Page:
Countries: Malawi

Alternative approaches to coverage surveys (Honduras)

Develop a program evaluation tool to permit program managers to effectively assess coverage and compliance. This study will focus on assessing MDA coverage for lymphatic filariasis by comparing the cost, time and feasibility of the EPI approach (n=480), LQAS design (n=95) and probability sampling alternatives (n=480).

Preliminary study findings:

  • All three survey methods were feasible for the teams to implement and cost <$5,000.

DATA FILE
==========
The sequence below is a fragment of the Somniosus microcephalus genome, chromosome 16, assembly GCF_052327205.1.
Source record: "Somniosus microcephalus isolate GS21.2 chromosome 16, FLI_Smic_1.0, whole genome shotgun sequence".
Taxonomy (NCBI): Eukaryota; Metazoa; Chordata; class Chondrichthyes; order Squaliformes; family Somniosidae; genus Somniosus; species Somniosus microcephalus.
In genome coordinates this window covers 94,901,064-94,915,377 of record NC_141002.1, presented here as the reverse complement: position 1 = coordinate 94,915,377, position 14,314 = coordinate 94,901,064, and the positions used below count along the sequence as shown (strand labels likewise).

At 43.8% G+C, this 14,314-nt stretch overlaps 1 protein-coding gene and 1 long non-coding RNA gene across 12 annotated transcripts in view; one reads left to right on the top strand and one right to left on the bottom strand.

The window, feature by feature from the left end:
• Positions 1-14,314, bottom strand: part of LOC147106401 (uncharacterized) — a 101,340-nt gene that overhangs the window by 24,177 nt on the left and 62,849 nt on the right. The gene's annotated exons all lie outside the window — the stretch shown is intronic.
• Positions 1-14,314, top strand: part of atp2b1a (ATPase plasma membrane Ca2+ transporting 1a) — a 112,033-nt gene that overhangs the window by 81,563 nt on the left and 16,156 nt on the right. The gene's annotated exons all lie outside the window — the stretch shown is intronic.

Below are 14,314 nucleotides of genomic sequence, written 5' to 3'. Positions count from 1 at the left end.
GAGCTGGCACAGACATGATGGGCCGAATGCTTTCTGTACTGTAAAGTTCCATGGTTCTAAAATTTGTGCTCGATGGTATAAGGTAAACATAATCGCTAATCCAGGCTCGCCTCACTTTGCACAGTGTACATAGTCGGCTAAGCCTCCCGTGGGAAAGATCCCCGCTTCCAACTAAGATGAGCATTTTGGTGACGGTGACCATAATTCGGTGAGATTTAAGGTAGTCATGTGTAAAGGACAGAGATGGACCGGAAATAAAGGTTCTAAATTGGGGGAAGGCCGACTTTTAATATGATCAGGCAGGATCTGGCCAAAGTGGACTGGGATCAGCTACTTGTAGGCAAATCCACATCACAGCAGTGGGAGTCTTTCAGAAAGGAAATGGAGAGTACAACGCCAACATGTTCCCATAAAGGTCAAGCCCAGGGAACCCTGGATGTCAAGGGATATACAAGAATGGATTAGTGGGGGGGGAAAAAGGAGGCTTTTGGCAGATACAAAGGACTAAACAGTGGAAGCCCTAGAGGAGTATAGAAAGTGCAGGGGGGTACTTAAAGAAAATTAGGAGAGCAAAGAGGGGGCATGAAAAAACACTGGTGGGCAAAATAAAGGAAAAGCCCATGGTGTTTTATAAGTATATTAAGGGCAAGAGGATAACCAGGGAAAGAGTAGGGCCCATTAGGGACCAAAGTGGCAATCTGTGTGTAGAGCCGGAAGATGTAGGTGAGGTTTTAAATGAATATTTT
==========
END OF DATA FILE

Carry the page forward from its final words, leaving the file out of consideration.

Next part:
• Preschool deworming coverage, provided through the community-based MDA, was <60%.
  • The main reason for refusing the medication was that the child had recently been dewormed.
  • Approximately 80% of preschool children surveyed received at least one dose of unprogrammed deworming in the past 12 months.
  • The main sources of unprogrammed deworming were health centers, local pharmacies, and bodegas.
Countries: Honduras

Cost-effectiveness analysis of schistosomiasis control

Cost Studies in SCORE Gaining and Sustaining

Diseases: Schistosomiasis